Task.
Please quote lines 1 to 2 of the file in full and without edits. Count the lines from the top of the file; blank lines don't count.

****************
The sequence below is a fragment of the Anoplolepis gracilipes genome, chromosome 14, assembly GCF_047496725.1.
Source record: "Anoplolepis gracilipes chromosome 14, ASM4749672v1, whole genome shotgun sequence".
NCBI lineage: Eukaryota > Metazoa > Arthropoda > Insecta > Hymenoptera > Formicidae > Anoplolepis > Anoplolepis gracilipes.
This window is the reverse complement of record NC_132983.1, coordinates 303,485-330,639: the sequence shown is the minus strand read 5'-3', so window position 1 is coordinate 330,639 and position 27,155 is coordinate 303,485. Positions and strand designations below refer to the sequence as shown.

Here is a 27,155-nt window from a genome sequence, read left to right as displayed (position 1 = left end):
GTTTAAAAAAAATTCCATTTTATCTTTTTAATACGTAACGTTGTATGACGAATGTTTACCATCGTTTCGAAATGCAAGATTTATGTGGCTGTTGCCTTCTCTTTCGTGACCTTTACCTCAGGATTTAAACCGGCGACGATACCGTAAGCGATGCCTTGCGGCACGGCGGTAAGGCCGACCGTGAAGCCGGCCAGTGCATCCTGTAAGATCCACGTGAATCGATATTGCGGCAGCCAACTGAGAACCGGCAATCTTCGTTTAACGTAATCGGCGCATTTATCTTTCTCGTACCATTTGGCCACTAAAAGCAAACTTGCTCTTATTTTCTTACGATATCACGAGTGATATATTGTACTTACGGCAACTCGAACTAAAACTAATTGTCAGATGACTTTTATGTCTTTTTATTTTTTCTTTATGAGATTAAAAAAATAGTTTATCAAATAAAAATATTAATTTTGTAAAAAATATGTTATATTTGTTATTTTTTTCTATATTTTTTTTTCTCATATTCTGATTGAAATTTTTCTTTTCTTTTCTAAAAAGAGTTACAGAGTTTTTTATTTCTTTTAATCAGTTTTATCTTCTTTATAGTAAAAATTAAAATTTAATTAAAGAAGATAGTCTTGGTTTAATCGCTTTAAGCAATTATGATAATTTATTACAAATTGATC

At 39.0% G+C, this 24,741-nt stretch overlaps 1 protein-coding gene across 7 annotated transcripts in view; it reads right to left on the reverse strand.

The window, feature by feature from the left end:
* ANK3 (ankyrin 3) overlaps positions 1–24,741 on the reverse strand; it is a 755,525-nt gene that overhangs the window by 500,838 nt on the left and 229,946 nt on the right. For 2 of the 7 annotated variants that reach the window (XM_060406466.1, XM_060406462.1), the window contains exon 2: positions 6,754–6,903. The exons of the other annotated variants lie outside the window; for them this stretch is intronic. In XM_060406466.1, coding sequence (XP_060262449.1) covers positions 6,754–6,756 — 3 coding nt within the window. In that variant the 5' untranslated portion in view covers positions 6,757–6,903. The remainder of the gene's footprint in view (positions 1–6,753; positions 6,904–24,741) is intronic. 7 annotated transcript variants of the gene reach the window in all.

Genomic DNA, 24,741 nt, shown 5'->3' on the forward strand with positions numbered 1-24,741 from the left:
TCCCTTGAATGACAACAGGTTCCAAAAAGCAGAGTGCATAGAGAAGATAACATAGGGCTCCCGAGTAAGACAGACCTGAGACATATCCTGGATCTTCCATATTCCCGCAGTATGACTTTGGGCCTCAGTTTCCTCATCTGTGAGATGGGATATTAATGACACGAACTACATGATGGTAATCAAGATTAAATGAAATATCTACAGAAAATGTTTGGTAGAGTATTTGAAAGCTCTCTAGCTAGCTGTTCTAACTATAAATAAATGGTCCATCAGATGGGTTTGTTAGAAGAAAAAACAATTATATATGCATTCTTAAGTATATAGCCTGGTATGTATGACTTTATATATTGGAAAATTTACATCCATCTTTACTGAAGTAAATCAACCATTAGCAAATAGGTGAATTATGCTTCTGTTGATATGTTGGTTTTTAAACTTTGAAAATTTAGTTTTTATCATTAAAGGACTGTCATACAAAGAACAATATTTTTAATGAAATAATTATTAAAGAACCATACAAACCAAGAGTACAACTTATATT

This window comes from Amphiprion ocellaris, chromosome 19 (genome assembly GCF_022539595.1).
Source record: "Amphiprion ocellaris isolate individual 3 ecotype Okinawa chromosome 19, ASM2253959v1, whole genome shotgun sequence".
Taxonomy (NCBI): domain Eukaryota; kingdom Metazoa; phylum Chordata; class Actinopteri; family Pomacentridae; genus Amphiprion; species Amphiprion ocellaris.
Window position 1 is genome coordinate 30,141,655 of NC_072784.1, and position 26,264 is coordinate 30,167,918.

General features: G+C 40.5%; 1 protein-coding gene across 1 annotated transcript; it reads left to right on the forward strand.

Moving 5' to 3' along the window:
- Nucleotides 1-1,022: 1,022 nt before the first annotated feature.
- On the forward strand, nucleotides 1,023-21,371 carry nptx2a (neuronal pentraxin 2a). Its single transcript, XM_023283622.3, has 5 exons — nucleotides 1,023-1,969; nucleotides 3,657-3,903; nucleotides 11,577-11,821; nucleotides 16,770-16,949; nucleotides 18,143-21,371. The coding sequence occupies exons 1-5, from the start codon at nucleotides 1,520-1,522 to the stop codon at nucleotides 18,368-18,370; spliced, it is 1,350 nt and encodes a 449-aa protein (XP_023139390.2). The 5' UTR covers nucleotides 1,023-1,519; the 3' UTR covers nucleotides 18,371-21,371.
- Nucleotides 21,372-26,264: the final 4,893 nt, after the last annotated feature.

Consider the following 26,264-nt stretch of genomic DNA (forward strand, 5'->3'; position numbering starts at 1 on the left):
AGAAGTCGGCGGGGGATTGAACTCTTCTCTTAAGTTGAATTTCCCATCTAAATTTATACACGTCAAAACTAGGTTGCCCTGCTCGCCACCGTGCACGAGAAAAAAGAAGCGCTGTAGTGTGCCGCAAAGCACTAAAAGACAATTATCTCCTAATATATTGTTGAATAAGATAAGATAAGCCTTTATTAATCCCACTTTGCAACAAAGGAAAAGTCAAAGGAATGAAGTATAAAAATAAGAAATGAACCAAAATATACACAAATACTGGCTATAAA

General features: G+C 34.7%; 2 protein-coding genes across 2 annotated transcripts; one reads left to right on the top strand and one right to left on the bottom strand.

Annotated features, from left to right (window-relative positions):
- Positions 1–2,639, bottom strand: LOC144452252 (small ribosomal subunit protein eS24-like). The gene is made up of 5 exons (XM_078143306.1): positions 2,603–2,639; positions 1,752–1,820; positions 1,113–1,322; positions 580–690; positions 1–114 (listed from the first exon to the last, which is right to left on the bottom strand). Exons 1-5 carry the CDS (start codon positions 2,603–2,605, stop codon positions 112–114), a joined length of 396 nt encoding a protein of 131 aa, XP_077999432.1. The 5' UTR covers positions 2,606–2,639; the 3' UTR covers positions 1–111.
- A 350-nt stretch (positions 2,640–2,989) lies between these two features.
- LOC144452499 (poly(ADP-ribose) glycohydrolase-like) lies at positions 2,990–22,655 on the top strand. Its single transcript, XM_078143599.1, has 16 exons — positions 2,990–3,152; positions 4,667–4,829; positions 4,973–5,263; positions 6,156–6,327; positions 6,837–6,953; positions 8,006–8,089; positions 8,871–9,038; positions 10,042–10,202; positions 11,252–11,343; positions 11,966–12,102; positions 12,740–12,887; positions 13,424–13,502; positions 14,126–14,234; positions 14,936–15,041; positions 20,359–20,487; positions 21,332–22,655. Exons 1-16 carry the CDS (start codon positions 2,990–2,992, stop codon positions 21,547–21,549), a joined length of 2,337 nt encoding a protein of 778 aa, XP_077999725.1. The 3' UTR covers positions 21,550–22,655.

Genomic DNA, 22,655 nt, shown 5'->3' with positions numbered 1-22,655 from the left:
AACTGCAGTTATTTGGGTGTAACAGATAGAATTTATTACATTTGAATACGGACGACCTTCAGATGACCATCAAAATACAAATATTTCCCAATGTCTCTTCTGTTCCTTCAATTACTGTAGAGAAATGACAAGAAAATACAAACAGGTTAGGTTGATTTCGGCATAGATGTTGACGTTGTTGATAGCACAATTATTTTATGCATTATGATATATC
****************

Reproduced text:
The sequence below is a fragment of the Anoplolepis gracilipes genome, chromosome 14, assembly GCF_047496725.1.
Source record: "Anoplolepis gracilipes chromosome 14, ASM4749672v1, whole genome shotgun sequence".